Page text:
“So many pain conditions are associated with inflammation, and we could prevent that at onset, in the emergency department, for instance, thereby reducing hospital admissions and further need for opioid use after a procedure.” Dr. Bivins further explained that, in many trauma situations, a pain specialist may not be brought in for 24 to 72 hours afterward, “but if we could see the patient earlier and administer lidocaine, if appropriate, it could benefit the outcome.”

Mini Case Example

Dr. Bivins shared several case examples as part of his AIPM presentation, including:

A 56-year-old male presented to private care practice with onset over 24 hours of severe left flank, buttock, and proximal hamstring sharp pain. He was originally given large doses of fentanyl patch, oxycodone, and gabapentin to reduce pain from a scale rating of 9 out of 10 to a rating of 6 out of 10. Diagnosed as non-diabetic vasculitic lumbosacral polyradiculoplexopathy, the patient was left with chronic neuropathic pain (1-3/10) and numbness in the area of the pain.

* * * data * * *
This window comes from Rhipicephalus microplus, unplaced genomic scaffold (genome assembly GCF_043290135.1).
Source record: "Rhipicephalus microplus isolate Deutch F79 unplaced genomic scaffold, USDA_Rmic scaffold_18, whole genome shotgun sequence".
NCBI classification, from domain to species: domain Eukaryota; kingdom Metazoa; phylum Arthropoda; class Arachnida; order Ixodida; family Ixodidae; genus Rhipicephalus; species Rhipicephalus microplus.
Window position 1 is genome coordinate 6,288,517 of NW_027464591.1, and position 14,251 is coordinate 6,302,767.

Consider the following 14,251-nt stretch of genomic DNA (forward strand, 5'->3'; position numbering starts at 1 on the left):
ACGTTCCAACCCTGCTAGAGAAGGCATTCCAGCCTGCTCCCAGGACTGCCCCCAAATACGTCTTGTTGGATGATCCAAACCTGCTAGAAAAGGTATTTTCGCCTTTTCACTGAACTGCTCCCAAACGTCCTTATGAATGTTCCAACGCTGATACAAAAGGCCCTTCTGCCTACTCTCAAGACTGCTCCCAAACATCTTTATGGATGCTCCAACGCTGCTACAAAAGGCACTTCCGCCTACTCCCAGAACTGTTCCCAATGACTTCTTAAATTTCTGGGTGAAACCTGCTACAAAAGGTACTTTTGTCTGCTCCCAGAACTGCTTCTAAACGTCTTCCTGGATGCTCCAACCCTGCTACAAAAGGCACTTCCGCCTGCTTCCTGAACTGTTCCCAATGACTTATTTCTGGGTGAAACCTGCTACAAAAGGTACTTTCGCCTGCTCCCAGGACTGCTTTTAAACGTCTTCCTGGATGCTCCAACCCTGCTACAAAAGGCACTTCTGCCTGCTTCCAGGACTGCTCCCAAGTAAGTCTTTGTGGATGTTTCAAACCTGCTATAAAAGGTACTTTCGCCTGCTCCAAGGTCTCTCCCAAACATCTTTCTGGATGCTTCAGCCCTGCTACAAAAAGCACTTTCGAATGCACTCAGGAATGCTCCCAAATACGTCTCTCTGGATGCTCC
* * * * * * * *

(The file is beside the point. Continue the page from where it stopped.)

At 64 years old, the same patient presented in 1/14 for elective anterior cervical decompression and fusion (ACDF) at two levels (bilateral). He had lost most of his strength in his right triceps and left biceps muscles. He received a 4 mg/kg bolus of IV lidocaine over 30 minutes, 2 hours prior to the ACDF surgery. His surgery lasted 8 hours, and post surgery, the patient required no opiates or lidocaine. 

The end outcome for this patient was that, “10 years after his chronic pain presentation, the patient was pain free,” said Dr. Bivins. “He had complete relief of neuropathic pain because he received lidocaine infusion.”

Dr. Bivins shared that in his former private practice, his team administered bolus infusions to patients with chronic pain several times a week or month, depending on each case, to keep their pain at bay. Opiate usage among patients over 3 months of infusions, on average, was reduced by 50 to 60 percent.